Unions to consider bonus points system
The oldest rugby championship in the world is preparing the way to introduce one of the latest inventions of the modern game, bonus points.
Each of the unions in the Six Nations left a board meeting in London this week clutching a comprehensive paper outlining the pros and cons of the tournament falling into line with almost every other professional rugby competition. The figures will be considered in the coming months before a final decision is taken.
It could mean the 2014 tournament breaks with the tradition of two points for a win and one for a draw, but nobody wants to put the coveted Grand Slam at threat. Under the system of four points for a win and two for a draw, with bonus points for teams scoring four tries and finishing within seven points of the opposition, it would be possible for a team to complete a Grand Slam yet finish second in the championship.
That is the major sticking point in a plan that has the backing of new Six Nations chairman Bill Beaumont, who feels the time is right to make the games more competitive, especially as there are significant sums on offer to teams depending on where they finish in the table.
“A paper has gone to each union that outlines the implications of adopting the bonus point system. Since the Six Nations began in 2000 there is only one season in which a side winning the Grand Slam would have come second had the customary bonus points system been in place,” said Beaumont. “That was in 2002, when France won all four games, but picked up only one try bonus point to finish with 21 points, while England earned a losing bonus point against the French and got try bonuses in each of their other games to reach 21 points with a superior try count.
“There is a school of thought that if something isn’t broken you don’t try to fix it, but we are the only championship that doesn’t have bonus points and we need to examine whether a new points system might add something to the games. I think it would be a good thing for the championship, the players and the fans. But the unions have to be unanimous to make the change.”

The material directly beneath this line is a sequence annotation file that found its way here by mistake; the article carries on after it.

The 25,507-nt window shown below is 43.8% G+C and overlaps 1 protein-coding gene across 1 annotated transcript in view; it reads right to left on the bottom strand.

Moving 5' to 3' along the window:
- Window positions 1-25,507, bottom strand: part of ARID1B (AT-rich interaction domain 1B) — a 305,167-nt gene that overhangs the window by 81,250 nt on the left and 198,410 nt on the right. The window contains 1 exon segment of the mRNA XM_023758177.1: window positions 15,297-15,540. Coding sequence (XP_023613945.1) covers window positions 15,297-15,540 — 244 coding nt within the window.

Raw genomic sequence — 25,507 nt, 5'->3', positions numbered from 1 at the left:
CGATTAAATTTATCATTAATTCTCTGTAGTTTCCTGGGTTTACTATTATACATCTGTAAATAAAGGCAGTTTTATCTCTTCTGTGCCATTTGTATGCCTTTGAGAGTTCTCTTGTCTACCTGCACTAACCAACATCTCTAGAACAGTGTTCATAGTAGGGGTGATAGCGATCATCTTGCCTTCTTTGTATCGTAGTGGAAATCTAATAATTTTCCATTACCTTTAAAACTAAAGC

Wales coach Rob Howley pointed out it would lead to more attacking play, more tries and a more skilful championship, but new French coach Philippe Saint André is more sceptical. Ireland coach Declan Kidney believes the normal system wouldn’t be right for a championship in which the Holy Grail is the Grand Slam.
“It’s something worth looking at but I’m not sure the four tries and the losing by seven points should count when one year you’re away three times and home twice and vice versa the next,” said Kidney. “There might be another system which would encourage attacking play. I see the merits of it in the Heineken Cup, where there are six pools, 24 teams and every match counts. But because this is a smaller competition . . . you have to have a serious look.
“It’s fair in the Heineken Cup and other leagues because it’s home and away, and you have that many more matches to get in the back door. It’s worth looking at, but I’m not sure that system would be fair, suitable and equitable in the Six Nations.”
Ireland have traditionally been among the heaviest try scorers in the Six Nations and their superior try count in 2007 would have seen them take the title ahead of France for the first time since 1985. Saint-André spoke up passionately in defence of the current system.
“For me the Six Nations is only about the Grand Slam and the wooden spoon. I don’t care if we have bonus points, but it would be against the spirit of the tournament if the team who completed the Grand Slam didn’t win the title – I wouldn’t want to win it that way,” he said.
“Have bonus points but make sure if any team wins all their matches they get extra points so they are the champions. The Grand Slam is the heart and soul of this championship.”
In retrospect Six Nations bonus points
By applying the bonus point system as used in the Heineken Cup, RaboDirect Pro12, Rugby Championship and Rugby World Cup, there would have been five seasons where change in the order would have occurred since the Six Nations began in 2000.
On two of those occasions, 2002 and 2007, the champions would have been different – Ireland winning in 2007.
That is applying bonus points retrospectively, but with teams knowing about them, their attitude might change.